While reading up on Fred Ward—the great character actor who passed away on May 8 at age 79—I learned that before he began his acting career, he’d served in the Air Force, spent time as a boxer, and worked as a lumberjack and a short-order cook. Looking at Ward’s distinct and weathered face, I can easily imagine him doing all of these things. What was rather more surprising to learn was that among his first jobs as a performer was as a mime in Rome. That’s not exactly what you’d expect from a guy whose blue-collar appearance served him so well in motion pictures. But Ward’s acting career was a long one, and he proved that he could play any number of variations on the kind of guy he seemed to naturally embody.
Fred Ward’s early acting work was filled with an array of small roles in television (including The Incredible Hulk and Quincy, M.E.), some credited, others not. His first big break was in a supporting role as one of Clint Eastwood’s cohorts in Don Siegel’s great Escape from Alcatraz (1979). Ward’s character, John Anglin, comes to the island prison somewhat late in the plot, but stokes the desire to escape that Eastwood’s Frank has been nursing the whole film. Ward plays Anglin as a guy who has spent most of his life in prison, and the only thing about it he really takes seriously is the bit where he makes, and then executes, a plan to escape. It might be worth mentioning that at this time, Fred Ward was 37 years old, and the way he looked then was pretty much how he’d look for the next couple of decades.
After Escape from Alcatraz, Ward started getting more work, including roles in Walter Hill’s Southern Comfort (1981), in which he plays one of the many National Guardsmen on weekend maneuvers in the Louisiana bayou, who, after a catastrophic accident, find themselves being stalked by Cajuns who have largely been isolated from society, and Mike Nichols’s Silkwood (1983), about the mysterious death of nuclear power whistleblower Karen Silkwood. Then, also in 1983, Ward landed his biggest part yet, as the astronaut Gus Grissom in Philip Kaufman’s The Right Stuff.
Grissom’s is one of the saddest stories to come out of the early years of the U.S. space race. In 1967, he was killed, along with two other astronauts, when a fire ignited in the Command Module during a test in the run-up to Apollo I. What makes his story even sadder is that of the original seven astronauts in the Mercury program, his trip to space is the only one that was considered a failure. This is what The Right Stuff covers (though Grissom’s death is acknowledged in a voice-over at the end), and Ward plays the humiliation and crushing disappointment felt by his and Kaufman’s version of Grissom beautifully. With the eyes of the world watching each of these historic flights (Grissom was the second to go up), the splashdown appeared to panic Grissom, leading him to blow his capsule’s emergency hatch bolts, causing it to fill with water and sink. Worse, or anyway harder for me to watch, is the moment when, after Grissom has been rescued from the ocean and brought onto an aircraft carrier, all of the cheap souvenirs he’d brought with him, with the intention of selling them at a profit because they’d been in space, come tumbling out of his pocket. Ward’s Grissom already knows his desperate claims to his angry Navy rescuers that the hatch blew through no fault of his own are not going over well (the film is non-committal as to what actually happened, and is quite sympathetic to Grissom), now has to face the awful embarrassment that his low-rent ploy to get some extra cash has been exposed.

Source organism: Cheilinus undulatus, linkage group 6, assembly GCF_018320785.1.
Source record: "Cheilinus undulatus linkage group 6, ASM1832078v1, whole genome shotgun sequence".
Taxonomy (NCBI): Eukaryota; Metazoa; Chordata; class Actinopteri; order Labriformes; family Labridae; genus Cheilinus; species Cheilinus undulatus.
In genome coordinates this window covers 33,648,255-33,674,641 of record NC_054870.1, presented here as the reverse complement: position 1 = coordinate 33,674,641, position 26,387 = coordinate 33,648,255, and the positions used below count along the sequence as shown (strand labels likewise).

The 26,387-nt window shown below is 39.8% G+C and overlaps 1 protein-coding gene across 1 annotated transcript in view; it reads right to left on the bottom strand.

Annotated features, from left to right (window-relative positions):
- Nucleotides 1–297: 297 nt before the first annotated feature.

Ward, who was a tough-looking guy, now looks pathetic, pitiful. All his dreams of glory and celebrity are done. A later scene, in which Grissom’s wife (Veronica Cartwright) comes to the awful realization that none of the rewards and glamour other astronaut’s wives enjoyed upon their husband’s return from space—that instead, she and her husband will get a hotel room with a fully-stocked refrigerator and a meek little parade; they definitely will not be meeting the Kennedys—ends in a fight between the couple. Grissom finally cracks, after doing his damnedest to make the beer he just cracked open take the place of everything else he’s not getting. All the disappointment his wife is so bluntly and tearfully expressing, that he himself had been keeping locked up, comes roaring out of Ward’s mouth. It was rare to see Ward play someone at such an emotional loss, his former confidence and brashness gone in a second. Ward’s very appearance, not to mention his performance, makes it all the more poignant.
I doubt it would surprise anyone to learn that Fred Ward was occasionally called upon to play cops and private eyes. He plays one of the latter in a very fun cable movie from 1991 called Cast a Deadly Spell. This is both a detective film and a horror film, with a focus on Lovecraftian cosmic terror (in what might be considered a too-literal choice, Ward’s character is named Harry Philip Lovecraft), and Ward seems to be having a great deal of fun appearing inthis kind of pulpy genre mash-up. More significantly, one of Ward’s best films is George Armitage’s wonderful Miami Blues (1990). Based on the first of Charles Willeford’s four novels featuring homicide detective Hoke Moseley, Ward stars opposite Alec Baldwin, playing Junior Frenger, a psychopathic ex-con who, after it’s clear Ward’s Moseley suspects him of killing a Hare Krishna, attacks the cop in his apartment, stealing his badge, gun, and, to add insult to injury, his false teeth.